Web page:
Slickhorn Gulch Backpack
Leader: Don Keller
Dates*: May 1–6, 2011 (6 days / 5 nights)
Cost: $1000 Members/$1050 Nonmembers
Difficulty: Moderate to Strenuous
Cost includes transportation, meals, permits, and group gear.
Slickhorn Gulch has been called “the most elegant and gracious” of the canyons running across Cedar Mesa to the San Juan River of southeast Utah. Twisting through the same pillowed and cross-bedded Paleozoic sandstones, Slickhorn offers a fresh and interesting counterpoint to the better-known Grand Gulch. It was long home to Ancestral Pueblo groups, and their traces still overlook the meandering, pool-studded canyon bottom oasis. Sites including a boulder field of two-millennia-old San Juan Basketmaker petroglyphs, hauntingly intact thirteenth century Anasazi Pueblo living and ceremonial sites, and lush springs and towering canyon walls give this canyon hike its own intriguing character. Our backpacking schedule through this twenty-mile loop hike into remote country will offer many opportunities for off-trail exploration, discovery, and learning, and ample time for rest, discussions, and group interaction. The hike’s wilderness setting, varying trail conditions, and elevation changes may present several challenges of moderate difficulty, but our pace will match the landscape and conditions, and this hike will be relished by both beginning and experienced backpackers. Led by archaeologist Don Keller and field assistant Deidra Strom. Delicious camp meals, snacks, and field transportation are provided. Readings, weather information, and equipment recommendations will be provided prior to our trip.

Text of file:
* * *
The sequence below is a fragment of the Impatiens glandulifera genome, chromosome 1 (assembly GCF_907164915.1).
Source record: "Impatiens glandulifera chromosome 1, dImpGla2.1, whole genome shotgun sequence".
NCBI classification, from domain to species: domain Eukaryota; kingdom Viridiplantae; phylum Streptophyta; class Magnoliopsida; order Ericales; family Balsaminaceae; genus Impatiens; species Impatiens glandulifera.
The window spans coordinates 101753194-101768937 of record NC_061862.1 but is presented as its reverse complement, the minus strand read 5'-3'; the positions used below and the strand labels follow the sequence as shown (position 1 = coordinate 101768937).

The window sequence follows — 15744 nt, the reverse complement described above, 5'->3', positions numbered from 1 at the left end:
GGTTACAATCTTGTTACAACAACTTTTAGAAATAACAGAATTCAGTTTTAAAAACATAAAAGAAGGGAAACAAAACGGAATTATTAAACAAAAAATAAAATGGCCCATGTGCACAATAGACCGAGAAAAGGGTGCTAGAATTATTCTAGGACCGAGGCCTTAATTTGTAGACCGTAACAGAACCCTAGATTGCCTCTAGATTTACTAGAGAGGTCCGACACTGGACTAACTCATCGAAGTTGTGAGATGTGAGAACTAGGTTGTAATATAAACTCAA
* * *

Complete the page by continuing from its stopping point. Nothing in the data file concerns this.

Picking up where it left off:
About the trip leader
Don Keller strives to help participants understand the landscapes, the resources they contain, and how these resources have been used over time to create human settlement… Read more…
Hear what past trip participants say…
“Trip was well-planned and visits to sites were very interesting. Don adds much to the enjoyment of the trip…I thoroughly enjoyed it.” —J.S.
“Creative menus…impressive anywhere — Lisa, Ann, and Don (experts all) saw to every eventuality — our physical needs, transportation, food, sanitation, etc., as well as our hiking strengths and weaknesses — without a single lapse. Learning from consummate instructors/ambassadors for the museum really is a privilege.” —C.U.